JT: 2nd time was in 1976 when he came back with Eddie and Edmund Jigmund. We accepted their offer of making Eddie’s 1st solo album delivered by Helen and set up the recording session with Edmund and Japanese pianist Takehiro Honda in the midnight after the concert. It came out as the Down Stretch but none of us are fully satisfied with the result since it was done under the difficult circumstances.
I worked with Edmund again when he came back with Richie Beirach, one of close pianist friends of Bill, who contributed an interesting essay about Bill in Morning Glory album.
How do you enjoy comments on Bill by musicians who have ever played with him, for example in the documentary?

Laurie: I recently enjoyed a fantastic interview with Marc Johnson by Pablo Held. He has become a truly wise and very funny man. I love all Joe LaBarbara’s interviews because he is so humble and sensitive. Joe and Marc and I were Bill’s family during those last 18 months. They are like brothers to me. We share a very special bond. I met Paul Motian at the Vanguard with Bill, and he is a supremely groovy cat! I loved him in the Bill documentary.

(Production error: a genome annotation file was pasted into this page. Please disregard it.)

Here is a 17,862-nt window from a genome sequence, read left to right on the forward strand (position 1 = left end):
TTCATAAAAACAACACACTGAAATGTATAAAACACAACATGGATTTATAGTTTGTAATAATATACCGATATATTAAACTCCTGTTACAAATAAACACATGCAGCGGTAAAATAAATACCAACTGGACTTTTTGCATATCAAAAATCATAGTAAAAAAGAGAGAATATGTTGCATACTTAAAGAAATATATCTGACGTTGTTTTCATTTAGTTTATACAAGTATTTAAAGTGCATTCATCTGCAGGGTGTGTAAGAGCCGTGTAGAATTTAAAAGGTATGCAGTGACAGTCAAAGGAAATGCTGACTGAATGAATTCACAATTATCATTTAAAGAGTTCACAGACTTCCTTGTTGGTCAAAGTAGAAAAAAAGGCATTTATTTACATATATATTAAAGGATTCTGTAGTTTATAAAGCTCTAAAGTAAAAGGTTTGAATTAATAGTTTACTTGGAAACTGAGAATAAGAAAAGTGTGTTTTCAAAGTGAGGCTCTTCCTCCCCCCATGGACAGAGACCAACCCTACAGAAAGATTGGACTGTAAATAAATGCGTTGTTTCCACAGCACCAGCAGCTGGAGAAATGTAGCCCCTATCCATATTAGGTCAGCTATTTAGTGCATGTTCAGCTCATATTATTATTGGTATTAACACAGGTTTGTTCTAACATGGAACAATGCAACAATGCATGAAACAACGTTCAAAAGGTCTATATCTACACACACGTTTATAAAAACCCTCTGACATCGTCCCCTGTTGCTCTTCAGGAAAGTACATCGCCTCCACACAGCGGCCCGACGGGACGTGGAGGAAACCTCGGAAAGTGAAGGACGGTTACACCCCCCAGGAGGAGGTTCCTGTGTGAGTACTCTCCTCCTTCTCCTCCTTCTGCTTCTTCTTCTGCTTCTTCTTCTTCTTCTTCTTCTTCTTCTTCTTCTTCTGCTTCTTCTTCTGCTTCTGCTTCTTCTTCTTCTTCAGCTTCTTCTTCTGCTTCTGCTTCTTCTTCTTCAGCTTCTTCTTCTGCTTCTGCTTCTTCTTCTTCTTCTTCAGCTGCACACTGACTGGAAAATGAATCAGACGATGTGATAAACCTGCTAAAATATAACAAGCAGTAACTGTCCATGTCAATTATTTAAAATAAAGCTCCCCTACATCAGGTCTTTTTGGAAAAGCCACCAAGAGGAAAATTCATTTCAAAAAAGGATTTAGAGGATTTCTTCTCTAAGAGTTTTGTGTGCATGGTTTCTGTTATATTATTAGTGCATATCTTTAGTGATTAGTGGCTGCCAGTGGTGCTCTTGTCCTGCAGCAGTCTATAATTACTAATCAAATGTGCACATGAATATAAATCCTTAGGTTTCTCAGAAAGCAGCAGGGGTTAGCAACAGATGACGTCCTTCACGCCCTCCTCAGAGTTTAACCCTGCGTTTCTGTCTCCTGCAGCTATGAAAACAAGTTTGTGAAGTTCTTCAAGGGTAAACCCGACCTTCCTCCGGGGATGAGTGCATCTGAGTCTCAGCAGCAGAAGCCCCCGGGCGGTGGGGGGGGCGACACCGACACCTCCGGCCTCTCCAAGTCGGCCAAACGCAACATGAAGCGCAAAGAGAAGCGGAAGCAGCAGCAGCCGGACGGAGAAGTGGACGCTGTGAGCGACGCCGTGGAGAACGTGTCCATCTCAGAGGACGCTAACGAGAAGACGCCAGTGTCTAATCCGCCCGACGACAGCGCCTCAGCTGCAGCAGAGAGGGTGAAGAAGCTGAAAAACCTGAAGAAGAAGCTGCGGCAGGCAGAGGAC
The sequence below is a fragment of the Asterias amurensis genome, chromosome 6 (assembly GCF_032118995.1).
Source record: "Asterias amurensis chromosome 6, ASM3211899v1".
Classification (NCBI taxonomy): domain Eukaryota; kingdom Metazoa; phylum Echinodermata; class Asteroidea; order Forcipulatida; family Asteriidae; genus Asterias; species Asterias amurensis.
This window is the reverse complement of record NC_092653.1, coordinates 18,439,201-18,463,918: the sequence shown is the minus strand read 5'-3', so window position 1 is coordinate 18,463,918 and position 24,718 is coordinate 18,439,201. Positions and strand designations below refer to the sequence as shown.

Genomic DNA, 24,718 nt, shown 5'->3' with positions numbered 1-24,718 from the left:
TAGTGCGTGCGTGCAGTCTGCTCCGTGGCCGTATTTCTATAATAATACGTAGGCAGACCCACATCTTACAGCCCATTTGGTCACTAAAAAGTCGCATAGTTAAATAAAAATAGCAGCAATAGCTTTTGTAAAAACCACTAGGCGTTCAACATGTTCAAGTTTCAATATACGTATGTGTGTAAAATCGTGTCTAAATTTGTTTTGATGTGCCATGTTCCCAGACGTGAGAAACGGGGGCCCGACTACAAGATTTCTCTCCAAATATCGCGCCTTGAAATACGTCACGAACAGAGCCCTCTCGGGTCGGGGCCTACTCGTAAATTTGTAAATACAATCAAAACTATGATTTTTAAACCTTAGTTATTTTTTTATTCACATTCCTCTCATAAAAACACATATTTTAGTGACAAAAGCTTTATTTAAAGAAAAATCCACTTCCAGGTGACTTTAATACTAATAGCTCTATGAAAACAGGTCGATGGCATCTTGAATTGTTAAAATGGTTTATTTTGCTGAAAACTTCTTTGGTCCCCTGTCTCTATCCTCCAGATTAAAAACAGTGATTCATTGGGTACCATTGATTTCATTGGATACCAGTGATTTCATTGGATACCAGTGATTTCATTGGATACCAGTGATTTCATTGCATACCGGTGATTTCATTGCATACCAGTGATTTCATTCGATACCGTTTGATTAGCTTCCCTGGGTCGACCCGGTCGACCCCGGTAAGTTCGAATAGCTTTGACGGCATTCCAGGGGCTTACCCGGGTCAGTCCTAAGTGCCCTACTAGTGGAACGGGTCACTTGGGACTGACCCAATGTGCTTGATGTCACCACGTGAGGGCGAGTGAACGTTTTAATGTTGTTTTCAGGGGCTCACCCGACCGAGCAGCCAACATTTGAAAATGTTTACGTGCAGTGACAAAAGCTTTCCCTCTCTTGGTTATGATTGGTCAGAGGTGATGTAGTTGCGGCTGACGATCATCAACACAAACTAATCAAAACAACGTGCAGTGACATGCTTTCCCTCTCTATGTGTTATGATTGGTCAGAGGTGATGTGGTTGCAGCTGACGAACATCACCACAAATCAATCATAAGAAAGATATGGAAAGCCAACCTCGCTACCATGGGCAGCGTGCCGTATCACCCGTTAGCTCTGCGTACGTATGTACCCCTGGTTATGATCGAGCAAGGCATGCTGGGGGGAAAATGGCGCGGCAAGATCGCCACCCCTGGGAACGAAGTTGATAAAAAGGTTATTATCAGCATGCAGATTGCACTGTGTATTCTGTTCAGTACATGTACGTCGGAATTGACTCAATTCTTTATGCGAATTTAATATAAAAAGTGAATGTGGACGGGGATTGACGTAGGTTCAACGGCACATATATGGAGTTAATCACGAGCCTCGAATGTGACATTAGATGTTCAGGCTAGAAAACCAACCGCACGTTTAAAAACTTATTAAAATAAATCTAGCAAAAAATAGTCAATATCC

JT: You established the association called Bill Evans Legacy Organization. What do you try to do with this organization?

Laurie: The Bill Evans Legacy Organization is a network of musicians and listeners who are devoted to preserving and promoting Bill’s work. Bill’s piano and archives have been in storage (by the Evans Estate – Evan Evans) for over 10 years now. It is my sincere wish to find an institution which will host a permanent collection of his musical works and beloved Chickering piano. I would also like to see a Worldwide Festival of Bill’s music. These are my dreams. In the meantime it is very rewarding being a part of Bill’s larger global family, with my book and other creative projects.

JT: By the way, I am pretty interested in your family name. How do you pronounce your last name?

Laurie: Ver Haah Min

JT: Could you tell us your family background?

Laurie: My paternal grandparents are originally from Ukraine

JT: Do you think it may be possible Bill felt something about you close to his mother coming from the eastern part of Russia, in addition to female appeals?

Laurie: Bill and I shared the love of the Greek Orthodox Ukrainian church music.

JT: Have you ever talked with Bill about origins of mutual families?

Laurie: Bill described his family life, growing up in New Jersey. His parents were mentioned but not in the context of their Ukrainian roots. He was very fond of his mother Mary. She later became an avid painter and he had a few of her paintings.